WHILE much of the debate after Andre Ward beat Sergey Kovalev focused on the timing of Tony Weeks’ stoppage and the impact of the last punch drifting low, Ward had seized control of the contest in dramatic circumstances and had hurt the Russian in the eighth round.
“I don’t think they can dispute that right hand. They can’t dispute that,” Ward said. “I think it was a great fight as long as it lasted.”
The American had beaten Kovalev once before, a narrow points win last November. He was more dominant second time around, revealing he was in better physical condition. “The first fight almost got postponed maybe two times because of issues with my body, my knee flaring up and stuff like that. I was in tears two different times throughout camp not knowing if that fight was going to get cancelled or not. I’m telling my team I can’t pull out of this fight. I’m thankful to Virg [Virgil Hunter, his trainer] and my team. Virg being smart, not pushing me hard, letting me rest. Just getting through. I felt like that had a lot to do with my mobility when I watched the film the first time. I was too stationary and he’s too good of a boxer to be stationary against. This fight, even when I was sparring, the movement, the angles were different. I had that going into an eight week camp. I knew it was going to be different,” Ward said. “He’s a timing fighter, he’s not the quickest, he’s got good timing though. A lot of Russian fighters they’re good with their timing. So the key was keeping my motor, keep moving, giving him different looks. I was feinting, I was acting like I was going to do something, I tagged him out of the blue. I’ve got to keep giving him different looks and that was the most disappointing thing that I saw when I watched the first fight.
“I had great sparring. The first fight, I think I sparred 107 rounds total, this training camp was about 135 rounds and I had four different guys. It was a great camp. So what I did in camp translated [Saturday]. There were times when I did get stationary and I heard Virgil saying keep your legs moving. Again that’s what he’s there for, if I’m falling asleep for a second to get me back on my game. With a fighter like him, with the timing, it’s the smart movements that keep him off balance.”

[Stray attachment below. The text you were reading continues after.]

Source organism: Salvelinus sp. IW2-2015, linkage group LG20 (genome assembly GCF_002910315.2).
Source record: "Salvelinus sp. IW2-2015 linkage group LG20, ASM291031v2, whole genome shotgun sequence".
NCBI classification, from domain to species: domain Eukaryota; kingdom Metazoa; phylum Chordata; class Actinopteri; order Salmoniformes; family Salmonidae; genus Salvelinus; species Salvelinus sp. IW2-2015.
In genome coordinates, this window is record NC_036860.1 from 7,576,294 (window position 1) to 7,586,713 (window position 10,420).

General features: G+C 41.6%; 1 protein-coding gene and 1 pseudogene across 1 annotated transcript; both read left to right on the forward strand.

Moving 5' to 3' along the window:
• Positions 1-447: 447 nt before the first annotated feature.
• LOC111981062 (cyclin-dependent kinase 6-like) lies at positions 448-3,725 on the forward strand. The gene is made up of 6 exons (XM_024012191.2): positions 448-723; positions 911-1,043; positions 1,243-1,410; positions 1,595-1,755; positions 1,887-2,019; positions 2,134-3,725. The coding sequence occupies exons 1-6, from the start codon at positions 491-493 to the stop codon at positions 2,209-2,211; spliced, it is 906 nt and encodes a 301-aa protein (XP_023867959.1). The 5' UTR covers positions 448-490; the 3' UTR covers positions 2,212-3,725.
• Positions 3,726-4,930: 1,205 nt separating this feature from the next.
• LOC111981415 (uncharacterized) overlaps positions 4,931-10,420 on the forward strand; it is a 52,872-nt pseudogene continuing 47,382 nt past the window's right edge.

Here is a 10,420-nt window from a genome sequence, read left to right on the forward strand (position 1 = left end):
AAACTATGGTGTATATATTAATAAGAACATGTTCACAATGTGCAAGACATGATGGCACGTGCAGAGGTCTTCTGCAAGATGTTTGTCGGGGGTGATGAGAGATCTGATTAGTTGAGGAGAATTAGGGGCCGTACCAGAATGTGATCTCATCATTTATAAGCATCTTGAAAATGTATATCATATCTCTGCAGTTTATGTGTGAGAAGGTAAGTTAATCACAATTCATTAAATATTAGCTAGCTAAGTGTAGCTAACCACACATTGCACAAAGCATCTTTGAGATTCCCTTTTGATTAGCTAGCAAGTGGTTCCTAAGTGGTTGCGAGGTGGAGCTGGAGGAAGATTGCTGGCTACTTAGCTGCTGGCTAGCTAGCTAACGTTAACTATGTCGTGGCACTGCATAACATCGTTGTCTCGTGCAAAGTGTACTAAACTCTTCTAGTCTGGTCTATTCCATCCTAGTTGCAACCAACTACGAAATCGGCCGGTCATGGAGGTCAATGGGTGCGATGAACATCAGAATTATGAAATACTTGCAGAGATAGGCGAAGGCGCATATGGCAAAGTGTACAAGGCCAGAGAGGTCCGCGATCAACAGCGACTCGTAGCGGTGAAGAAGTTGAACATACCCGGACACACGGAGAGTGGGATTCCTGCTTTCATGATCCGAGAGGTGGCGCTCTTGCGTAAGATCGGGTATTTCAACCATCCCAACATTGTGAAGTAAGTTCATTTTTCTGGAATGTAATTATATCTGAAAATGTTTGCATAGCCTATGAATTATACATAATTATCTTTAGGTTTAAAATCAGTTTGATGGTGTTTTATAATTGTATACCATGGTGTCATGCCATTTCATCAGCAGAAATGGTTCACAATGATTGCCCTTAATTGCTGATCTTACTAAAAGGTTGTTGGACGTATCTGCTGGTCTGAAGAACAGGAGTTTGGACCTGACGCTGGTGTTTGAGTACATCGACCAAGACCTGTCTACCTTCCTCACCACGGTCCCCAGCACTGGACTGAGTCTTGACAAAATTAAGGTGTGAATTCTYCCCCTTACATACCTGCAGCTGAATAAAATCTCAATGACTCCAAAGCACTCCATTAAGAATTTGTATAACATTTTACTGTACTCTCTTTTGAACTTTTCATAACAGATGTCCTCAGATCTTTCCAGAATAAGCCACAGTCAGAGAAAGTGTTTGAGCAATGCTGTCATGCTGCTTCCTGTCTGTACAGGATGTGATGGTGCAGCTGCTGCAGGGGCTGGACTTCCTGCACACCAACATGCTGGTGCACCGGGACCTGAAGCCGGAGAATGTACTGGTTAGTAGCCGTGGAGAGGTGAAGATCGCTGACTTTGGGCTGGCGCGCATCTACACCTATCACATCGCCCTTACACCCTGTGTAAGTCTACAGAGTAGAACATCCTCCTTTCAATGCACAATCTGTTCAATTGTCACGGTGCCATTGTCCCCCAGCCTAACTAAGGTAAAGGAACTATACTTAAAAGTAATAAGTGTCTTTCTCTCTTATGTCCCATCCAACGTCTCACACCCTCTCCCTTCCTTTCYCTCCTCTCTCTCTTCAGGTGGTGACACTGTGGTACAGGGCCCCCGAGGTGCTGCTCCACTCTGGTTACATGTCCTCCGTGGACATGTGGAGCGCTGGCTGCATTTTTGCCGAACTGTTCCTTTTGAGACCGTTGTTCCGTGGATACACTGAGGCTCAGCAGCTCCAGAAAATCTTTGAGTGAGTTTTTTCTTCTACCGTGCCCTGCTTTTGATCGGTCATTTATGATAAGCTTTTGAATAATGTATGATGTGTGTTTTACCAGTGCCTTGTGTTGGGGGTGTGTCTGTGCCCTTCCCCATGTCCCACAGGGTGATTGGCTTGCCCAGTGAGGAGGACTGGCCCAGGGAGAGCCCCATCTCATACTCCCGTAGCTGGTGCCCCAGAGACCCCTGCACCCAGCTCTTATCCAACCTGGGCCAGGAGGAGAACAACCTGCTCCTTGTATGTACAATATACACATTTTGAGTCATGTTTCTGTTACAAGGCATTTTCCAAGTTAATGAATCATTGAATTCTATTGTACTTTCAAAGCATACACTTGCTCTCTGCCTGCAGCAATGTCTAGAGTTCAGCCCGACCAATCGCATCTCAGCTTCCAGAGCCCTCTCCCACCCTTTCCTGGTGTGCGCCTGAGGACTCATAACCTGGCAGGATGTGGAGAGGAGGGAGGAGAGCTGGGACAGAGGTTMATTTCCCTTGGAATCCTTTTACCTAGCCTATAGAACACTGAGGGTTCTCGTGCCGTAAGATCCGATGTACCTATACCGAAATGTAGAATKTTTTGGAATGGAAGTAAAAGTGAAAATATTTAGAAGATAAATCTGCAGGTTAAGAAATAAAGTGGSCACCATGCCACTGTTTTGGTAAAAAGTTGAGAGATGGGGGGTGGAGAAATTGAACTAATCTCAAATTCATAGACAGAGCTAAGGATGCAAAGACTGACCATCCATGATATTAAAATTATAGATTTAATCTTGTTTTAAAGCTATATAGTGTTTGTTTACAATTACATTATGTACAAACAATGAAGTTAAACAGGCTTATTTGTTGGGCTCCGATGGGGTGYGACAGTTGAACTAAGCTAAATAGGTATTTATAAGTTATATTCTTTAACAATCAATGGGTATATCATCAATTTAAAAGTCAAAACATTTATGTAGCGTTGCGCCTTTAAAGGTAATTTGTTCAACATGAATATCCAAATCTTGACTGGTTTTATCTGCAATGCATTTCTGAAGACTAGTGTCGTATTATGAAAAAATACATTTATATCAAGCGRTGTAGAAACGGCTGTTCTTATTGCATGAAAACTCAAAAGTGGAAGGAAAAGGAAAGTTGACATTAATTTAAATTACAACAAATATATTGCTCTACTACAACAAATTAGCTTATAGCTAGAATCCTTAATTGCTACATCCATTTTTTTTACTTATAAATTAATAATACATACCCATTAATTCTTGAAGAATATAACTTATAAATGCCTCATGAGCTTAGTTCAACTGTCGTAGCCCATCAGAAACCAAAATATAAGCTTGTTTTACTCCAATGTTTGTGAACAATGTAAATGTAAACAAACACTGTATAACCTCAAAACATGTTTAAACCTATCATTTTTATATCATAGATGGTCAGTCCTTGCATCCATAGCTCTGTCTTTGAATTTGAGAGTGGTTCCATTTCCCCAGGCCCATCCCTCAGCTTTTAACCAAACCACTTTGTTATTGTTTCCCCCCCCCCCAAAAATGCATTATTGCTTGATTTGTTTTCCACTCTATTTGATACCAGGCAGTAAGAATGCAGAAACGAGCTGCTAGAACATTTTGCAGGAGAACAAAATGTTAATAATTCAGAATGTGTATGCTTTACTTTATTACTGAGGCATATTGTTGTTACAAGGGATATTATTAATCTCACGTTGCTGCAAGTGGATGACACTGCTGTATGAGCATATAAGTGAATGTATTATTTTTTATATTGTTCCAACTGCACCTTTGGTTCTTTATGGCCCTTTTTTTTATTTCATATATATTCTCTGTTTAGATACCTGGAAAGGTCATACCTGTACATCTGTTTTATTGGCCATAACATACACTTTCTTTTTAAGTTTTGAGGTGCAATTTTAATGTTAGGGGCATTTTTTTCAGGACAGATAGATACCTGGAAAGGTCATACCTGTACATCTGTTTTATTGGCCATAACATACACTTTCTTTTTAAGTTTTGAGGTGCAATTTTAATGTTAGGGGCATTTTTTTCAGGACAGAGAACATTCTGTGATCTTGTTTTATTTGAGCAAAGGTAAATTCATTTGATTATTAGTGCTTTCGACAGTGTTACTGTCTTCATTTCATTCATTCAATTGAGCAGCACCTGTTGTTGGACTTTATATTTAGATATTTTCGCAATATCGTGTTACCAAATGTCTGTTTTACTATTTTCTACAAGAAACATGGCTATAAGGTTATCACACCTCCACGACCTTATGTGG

After a period of inactivity, boxing three times in 2016 also helped him. “The timing was just a result of me being active over the last year and a half. Being inconsistent in the ring, even though you’re in the gym, it’s not the same. So I think the last year it was really good for me to get all three of those fights. I was in training camp probably six months out of the year last year. To finish it off with the Kovalev fight, I took some time off and I came back to camp really sharp. I just knew. Camp went really, really good this time. I just knew things were going to be different and it translated into the fight,” Andre said.
He insisted he’d learned from their previous fight. “I’m a seasoned veteran. I know what happened in the first fight. A close fight but I knew I was doing damage. I knew this fight would be better and that’s what it was,” Ward said. “A lot of little stuff at this level goes a long way. So it wasn’t one big thing.
“It’s strategy. It’s playing chess. If I know that you have a good right hand, it doesn’t mean that I can’t take it but why would I give you a shot just so I can land a shot? I’d rather have you miss it, or have you miss as many I can make you miss to get you tired and then counter. Not everybody’s fortunate to have a skillset like that and I respect the guys that have to take one to give one back.” But he added, “You can’t give a guy like that, with his accuracy too many shots because you’ll start to wear down.”
The American maintained he was unafraid of the threatening Kovalev. “You’re a man like I’m a man. And I fought you before. And I know what you got. And I know if I become better it’s going to be a problem and that’s what it was. So taking nothing from him, he’s a really good fighter. I’m thankful and blessed to be able to come out on top,” he said.
On the stoppage he concluded, “He missed a lot of shots and that wears you down… To me that’s almost as good as hitting a guy and knocking him out. It’s to feel him methodically breaking down. I love that feeling. I’m breathing but I’m going to regulate and I’m going to get stronger. Somebody asked about the stoppage but if that had gone another round it could have got ugly.”